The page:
Glints of Light
About once a week Mum and Dad went shopping. The nearest shop was 12 km away. I always nagged, begged, and pleaded to go with them but very rarely was I allowed to go. They used to sneak off. I wouldn’t know they were gone or where they were, until they came home with loads of shopping bags. On occasion I remember going outside the house, only to see Mum and Dad hurrying into the car, slamming the car doors, and driving off down the road, with me running after the car shouting, “Wait for me, wait for me, I want to come.” I would see Ted’s head in the back window, poking his tongue out at me and giving me his devilish look. Hours later when they came back, Ted would boast about all the chocolate he had been given and ice-cream too, and then he would say, “I get everything, you get nothing because you are the whore child and not worth a shit. I am so glad you get nothing because I hate you.”
On the few occasions I was allowed to go with Mum shopping, Mum would stop for a coffee at the local bakery. Mum never ate much and would just have coffee with cream on the side. With all the lovely smells coming from the bakery I would beg her to buy me a Danish pastry. She always absolutely refused and would say, “Here’s some cream left over from my coffee, drink that.” I would catch a glimpse of the face of the woman who was running the bakery, going from a big smile, to a face of pity. At one time I heard her say to Mum, “Look, I do have some lovely pastries from yesterday, there are at least 10 of them in the bag. I normally sell each pastry for 3 Krone (30 pence), but I can let you have the whole bag for only 5 Krone (50 pence). Don’t tell anyone I sold them to you so cheaply, but then your kid can have a taste.” Mum said a firm no thanks, quickly drank her coffee and we left the shop.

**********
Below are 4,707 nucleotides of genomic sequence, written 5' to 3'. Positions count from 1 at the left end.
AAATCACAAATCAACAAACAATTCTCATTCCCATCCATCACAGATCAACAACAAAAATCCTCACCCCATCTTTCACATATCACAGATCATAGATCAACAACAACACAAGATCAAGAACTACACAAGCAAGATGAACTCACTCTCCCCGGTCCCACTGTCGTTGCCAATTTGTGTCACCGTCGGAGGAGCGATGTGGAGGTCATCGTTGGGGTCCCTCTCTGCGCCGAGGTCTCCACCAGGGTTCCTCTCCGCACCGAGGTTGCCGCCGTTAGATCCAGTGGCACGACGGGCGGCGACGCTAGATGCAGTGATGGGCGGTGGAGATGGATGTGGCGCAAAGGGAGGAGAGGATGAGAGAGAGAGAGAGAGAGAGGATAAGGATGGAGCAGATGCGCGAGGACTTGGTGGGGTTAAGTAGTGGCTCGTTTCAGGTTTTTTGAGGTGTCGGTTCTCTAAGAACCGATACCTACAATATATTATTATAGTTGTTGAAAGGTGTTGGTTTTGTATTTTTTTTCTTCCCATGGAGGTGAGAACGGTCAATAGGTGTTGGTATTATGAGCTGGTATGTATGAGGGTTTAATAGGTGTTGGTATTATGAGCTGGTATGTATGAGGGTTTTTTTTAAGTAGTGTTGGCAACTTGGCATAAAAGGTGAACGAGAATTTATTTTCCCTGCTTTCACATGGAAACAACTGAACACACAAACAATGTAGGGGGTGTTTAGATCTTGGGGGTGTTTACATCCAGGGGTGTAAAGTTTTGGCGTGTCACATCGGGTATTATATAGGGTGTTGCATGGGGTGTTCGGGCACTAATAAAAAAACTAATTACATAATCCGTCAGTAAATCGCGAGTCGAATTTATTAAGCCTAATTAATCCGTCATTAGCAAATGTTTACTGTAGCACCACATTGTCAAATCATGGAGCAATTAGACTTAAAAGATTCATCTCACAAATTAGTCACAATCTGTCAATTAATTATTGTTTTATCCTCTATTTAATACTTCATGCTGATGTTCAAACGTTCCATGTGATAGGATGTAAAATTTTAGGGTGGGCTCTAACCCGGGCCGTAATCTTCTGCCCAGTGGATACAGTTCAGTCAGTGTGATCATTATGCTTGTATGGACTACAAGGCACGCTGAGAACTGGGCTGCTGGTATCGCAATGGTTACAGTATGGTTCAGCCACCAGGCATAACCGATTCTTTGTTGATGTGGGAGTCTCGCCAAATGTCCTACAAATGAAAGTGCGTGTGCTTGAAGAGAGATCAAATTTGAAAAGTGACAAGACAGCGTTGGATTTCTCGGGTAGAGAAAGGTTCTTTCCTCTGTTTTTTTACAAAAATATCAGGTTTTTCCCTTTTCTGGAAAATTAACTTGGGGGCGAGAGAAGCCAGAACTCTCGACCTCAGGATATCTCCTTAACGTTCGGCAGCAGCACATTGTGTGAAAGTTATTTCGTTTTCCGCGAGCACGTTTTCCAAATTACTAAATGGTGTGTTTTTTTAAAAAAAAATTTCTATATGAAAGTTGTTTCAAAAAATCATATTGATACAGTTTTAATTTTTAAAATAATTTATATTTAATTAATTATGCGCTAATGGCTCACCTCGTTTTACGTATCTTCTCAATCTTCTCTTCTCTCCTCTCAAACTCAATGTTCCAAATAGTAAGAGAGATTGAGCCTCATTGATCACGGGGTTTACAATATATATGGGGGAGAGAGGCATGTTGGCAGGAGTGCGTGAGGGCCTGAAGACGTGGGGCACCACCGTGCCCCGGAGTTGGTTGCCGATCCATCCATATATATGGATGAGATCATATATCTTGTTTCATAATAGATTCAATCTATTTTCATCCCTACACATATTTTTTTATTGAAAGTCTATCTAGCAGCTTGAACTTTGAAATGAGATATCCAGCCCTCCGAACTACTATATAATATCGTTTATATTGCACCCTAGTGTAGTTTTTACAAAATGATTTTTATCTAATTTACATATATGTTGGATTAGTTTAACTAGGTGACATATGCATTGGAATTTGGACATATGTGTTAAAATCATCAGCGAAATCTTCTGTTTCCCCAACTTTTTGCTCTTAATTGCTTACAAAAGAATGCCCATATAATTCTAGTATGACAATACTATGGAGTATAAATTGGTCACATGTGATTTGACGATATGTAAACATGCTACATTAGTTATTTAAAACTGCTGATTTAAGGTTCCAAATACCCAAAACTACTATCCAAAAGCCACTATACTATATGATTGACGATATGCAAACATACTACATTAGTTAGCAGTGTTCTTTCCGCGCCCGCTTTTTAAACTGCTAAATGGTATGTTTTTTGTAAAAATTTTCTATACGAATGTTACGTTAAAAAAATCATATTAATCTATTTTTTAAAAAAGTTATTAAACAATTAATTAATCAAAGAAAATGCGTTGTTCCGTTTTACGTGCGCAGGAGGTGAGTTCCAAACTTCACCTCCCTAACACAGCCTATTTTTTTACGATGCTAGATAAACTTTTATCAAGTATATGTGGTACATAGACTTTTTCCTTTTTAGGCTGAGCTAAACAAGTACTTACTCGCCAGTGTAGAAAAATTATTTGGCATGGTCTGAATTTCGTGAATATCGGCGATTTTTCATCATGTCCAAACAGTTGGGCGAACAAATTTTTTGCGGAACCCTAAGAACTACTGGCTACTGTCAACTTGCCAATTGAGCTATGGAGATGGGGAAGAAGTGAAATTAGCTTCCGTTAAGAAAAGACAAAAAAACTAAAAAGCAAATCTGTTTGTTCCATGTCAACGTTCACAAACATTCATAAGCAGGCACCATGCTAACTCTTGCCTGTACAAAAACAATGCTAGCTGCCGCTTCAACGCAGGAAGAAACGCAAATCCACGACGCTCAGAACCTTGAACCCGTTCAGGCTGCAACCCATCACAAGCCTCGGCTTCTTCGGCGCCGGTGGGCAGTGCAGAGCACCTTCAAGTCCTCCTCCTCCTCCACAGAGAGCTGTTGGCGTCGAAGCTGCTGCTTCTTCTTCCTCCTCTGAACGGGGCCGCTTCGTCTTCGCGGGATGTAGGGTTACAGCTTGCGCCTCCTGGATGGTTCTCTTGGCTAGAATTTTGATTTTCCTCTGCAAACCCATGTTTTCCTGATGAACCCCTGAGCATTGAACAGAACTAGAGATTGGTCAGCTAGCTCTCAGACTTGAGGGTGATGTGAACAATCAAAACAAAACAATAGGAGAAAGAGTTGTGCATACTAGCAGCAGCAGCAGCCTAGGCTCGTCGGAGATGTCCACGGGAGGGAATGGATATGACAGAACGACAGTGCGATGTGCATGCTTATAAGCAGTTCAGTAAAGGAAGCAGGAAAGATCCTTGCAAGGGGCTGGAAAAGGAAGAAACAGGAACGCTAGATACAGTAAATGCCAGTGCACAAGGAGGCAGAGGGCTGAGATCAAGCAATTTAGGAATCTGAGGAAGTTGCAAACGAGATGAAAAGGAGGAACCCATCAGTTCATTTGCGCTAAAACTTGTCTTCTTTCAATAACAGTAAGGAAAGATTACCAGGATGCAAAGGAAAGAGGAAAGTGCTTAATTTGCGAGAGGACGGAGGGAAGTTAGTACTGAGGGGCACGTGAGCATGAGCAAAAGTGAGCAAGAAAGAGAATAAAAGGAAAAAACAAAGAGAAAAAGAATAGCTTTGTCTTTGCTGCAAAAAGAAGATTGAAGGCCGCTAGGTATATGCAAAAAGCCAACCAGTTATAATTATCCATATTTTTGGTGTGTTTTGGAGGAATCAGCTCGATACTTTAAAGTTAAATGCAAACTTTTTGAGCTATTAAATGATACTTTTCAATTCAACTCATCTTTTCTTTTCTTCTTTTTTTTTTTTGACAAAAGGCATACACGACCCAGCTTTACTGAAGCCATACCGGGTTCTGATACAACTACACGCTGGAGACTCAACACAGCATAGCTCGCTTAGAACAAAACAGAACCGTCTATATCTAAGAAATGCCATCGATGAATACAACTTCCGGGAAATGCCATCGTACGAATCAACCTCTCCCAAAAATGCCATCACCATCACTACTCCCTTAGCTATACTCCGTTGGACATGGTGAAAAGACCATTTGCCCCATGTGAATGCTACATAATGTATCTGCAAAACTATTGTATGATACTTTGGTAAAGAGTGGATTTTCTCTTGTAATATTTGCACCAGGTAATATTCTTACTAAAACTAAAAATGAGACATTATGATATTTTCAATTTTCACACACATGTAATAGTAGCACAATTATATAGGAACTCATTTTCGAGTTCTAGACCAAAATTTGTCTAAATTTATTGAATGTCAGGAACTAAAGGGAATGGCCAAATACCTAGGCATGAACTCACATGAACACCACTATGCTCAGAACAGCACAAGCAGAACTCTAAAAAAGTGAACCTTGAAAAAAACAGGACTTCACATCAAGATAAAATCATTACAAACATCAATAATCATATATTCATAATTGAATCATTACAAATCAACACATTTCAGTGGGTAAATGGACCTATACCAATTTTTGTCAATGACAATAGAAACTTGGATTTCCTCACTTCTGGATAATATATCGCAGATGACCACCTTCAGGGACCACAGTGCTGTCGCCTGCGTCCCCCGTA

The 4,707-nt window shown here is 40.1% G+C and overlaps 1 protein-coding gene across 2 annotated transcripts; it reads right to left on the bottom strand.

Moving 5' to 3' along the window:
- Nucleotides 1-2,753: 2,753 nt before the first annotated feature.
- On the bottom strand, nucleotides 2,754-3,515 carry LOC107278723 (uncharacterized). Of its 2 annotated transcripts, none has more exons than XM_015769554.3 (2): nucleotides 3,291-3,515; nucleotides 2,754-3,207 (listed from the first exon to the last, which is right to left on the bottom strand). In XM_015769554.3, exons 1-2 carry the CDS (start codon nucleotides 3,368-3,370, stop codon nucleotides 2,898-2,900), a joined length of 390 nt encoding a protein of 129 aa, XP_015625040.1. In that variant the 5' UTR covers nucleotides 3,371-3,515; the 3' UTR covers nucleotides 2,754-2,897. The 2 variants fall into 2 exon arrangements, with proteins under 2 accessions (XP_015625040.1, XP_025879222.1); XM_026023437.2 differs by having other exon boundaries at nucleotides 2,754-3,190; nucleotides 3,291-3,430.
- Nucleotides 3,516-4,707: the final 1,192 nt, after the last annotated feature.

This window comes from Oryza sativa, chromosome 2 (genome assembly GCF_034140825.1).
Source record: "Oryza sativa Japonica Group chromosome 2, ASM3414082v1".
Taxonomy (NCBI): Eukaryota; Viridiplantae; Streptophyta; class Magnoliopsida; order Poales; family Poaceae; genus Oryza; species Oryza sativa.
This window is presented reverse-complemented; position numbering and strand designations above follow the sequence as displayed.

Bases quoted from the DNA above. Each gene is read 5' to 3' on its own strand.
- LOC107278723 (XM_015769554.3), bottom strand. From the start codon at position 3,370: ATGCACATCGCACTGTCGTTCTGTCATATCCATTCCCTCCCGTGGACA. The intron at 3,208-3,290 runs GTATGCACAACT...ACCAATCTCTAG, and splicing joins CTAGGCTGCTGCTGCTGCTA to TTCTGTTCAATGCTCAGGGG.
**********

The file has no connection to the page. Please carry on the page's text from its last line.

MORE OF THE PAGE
The strangest thing though, is that when I was allowed to go shopping with Dad, and those occasions were few and far between, it was totally different. Dad would go to the petrol station to fill up with petrol and have a chat with his mate who ran the station. I had to wait a long time before he was ready to go home. In those days the petrol stations were like garages where they also fixed cars. They were not grocery stores like today, the only extra they had in the petrol stations were bottles of pop and ice creams.
I remember asking Dad in the nicest way I could, if I could please have an ice cream. I was allowed to choose the ice cream I wanted. In those brief moments, when Dad bought me an ice cream, I felt like I had a dad! Enjoying my ice cream, I felt very good and happy, not just because the taste of the ice cream was wonderful, but the fact that it was Dad himself who had bought it for me, and I didn’t have to nag to get it. I believe Dad must have wanted me to have it! A warm feeling flowed through my whole body and I held on to those few moments as if they were precious gold. Receiving any kind of affection from my Dad was so rare, I have never forgotten them. When Dad was sober he never treated me bad in any way, by calling me names or wanting to throw me out. He was far more generous than Mum, and I was never afraid of him when he didn’t drink.